What 'Brexit Means Brexit' Means
Theresa May tries to explain.
British Prime Minister Theresa May laid out in the clearest terms yet the government’s vision for a post-Brexit U.K., saying she hopes to have the best deal possible for free trade with the European Union, but one that “will ensure we can control immigration to Britain from Europe.”
Although May’s remarks offered little in terms of policy specifics, they should put to rest any speculation the British government would somehow reverse the results of the Brexit referendum. The message from May was clear: Britons voted last June to leave the EU and the government would deliver on that demand.
May, who said in June that “Brexit means Brexit,” said the U.K. won’t seek access to the European single market; will control immigration from Europe; and seek free-trade deals with the EU and beyond. She also warned the EU against taking punitive actions against the U.K. for leaving the bloc, saying it “would be an act of calamitous self-harm for the countries of Europe.”
Before any of this, though, the U.K. must invoke Article 50 of the EU charter, the step by which it can begin official talks to leave the EU. May is expected to do that in March. Talks with the EU are expected to take two years, during which the two sides will negotiate what the U.K.’s future relationship with the EU will look like. May said any final deal with the EU would be put before Parliament for a vote.
In her remarks, May spoke of Britain’s relationship with Europe and beyond. “We are a European country—and proud of our shared European heritage,” she said. “But we are also a country that has always looked beyond Europe to the wider world.”
She said a strong EU was in the U.K.’s interests, but urged the bloc to heed the lessons from her country’s impending exit. She said the EU “bends toward uniformity, not flexibility,” adding its inflexibility on matters important to the U.K. contributed to the Leave vote.
“Britain is not the only member state where there is a strong attachment to accountable and democratic government, such a strong internationalist mindset, or a belief that diversity within Europe should be celebrated,” she said. “And so I believe there is a lesson in Brexit not just for Britain but, if it wants to succeed, for the EU itself.”
Brexit, May said, would mean an end to the jurisdiction over the U.K. of the European Court of Justice, which rules on disputes between member states and ensures European law is interpreted the same way across the bloc; allow the government to “control immigration to Britain from Europe,” and a stop annual contributions to the EU budget. But, she added, the U.K. would seek to ensure “the rights of EU citizens who are already living in Britain, and the rights of British nationals in other member states, as early as we can.”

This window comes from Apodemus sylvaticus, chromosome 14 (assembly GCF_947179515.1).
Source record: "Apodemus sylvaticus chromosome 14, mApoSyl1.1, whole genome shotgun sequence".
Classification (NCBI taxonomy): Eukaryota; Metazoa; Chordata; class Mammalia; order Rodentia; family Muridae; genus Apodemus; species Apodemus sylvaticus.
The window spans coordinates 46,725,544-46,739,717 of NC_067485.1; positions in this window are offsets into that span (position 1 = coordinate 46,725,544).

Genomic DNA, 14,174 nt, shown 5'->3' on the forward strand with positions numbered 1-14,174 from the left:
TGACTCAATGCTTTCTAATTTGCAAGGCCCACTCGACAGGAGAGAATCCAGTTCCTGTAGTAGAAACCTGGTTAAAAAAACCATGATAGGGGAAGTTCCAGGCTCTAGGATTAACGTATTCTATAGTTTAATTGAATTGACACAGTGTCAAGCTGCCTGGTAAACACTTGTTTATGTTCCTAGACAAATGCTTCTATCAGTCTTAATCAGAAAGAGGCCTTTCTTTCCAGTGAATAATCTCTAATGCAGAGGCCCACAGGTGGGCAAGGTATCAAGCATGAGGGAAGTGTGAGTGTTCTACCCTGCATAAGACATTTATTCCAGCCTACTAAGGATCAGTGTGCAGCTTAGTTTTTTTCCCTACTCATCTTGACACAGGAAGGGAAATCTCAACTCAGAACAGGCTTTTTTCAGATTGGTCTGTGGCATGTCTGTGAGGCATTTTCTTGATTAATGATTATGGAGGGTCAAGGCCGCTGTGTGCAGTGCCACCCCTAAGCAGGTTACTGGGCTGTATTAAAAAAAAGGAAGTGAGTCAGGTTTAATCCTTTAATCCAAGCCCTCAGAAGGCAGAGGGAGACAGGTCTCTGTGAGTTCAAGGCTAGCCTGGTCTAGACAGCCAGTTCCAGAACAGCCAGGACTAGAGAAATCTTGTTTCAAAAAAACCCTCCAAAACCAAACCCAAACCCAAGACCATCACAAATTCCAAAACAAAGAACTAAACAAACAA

May said the U.K. was “leaving the European Union, but we are not leaving Europe.” But she was also clear about her country’s future relationship with the bloc: The U.K. did not want “partial membership of the European Union, associate membership of the European Union, or anything that leaves us half-in, half-out. … No, the United Kingdom is leaving the European Union. And my job is to get the right deal for Britain as we do.”
Supporters of Britain’s continued membership in the EU—and indeed even some politicians who supported leaving—have floated arrangements such as those enjoyed by Norway, which is not an EU member, but gets some of the same benefits as member states. May said the U.K. would pursue a new free-trade agreement with the bloc, but will not seek access to the European single market. That issue of has perhaps been the single-biggest obstacle to a smooth Brexit even before the process has been set in motion. The EU says it won’t consider single-market access for the U.K. unless it accepts the “four freedoms”—goods, capital, services, and people. And because the UK wants to limit the number of migrants coming to its territory, single-market membership appears to be a nonstarter—even though Brexit proponents such as Boris Johnson, now the UK foreign minister, had said the UK would remain a member of the single market.
May said any agreement with the EU “should allow for the freest possible trade in goods and services between Britain and the EU’s member states. It should give British companies the maximum freedom to trade with and operate within European markets—and let European businesses do the same in Britain.” Judging by what May appears to be asking for—access to the single market in all but name—that might prove a contentious point during negotiations.
The U.K., May added, would also pursue free-trade deals with other nations. She noted that contrary to President Obama, who warned that the U.K. would move to the “back of the queue” on a trade deal with the U.S. if it voted to leave the EU, President-elect Trump noted Britain is not “at the back of the queue … but front of the line.”
May also warned European officials against trying to punish the U.K. for leaving the EU, saying any such move “would be an act of calamitous self-harm for the countries of Europe.” She said “no deal for Britain is better than a bad deal,” because it would still allow the country to trade with Europe and strike trade deals across the world. But for the EU, she said, among other things it “would mean a loss of access for European firms to the financial services of the City of London.”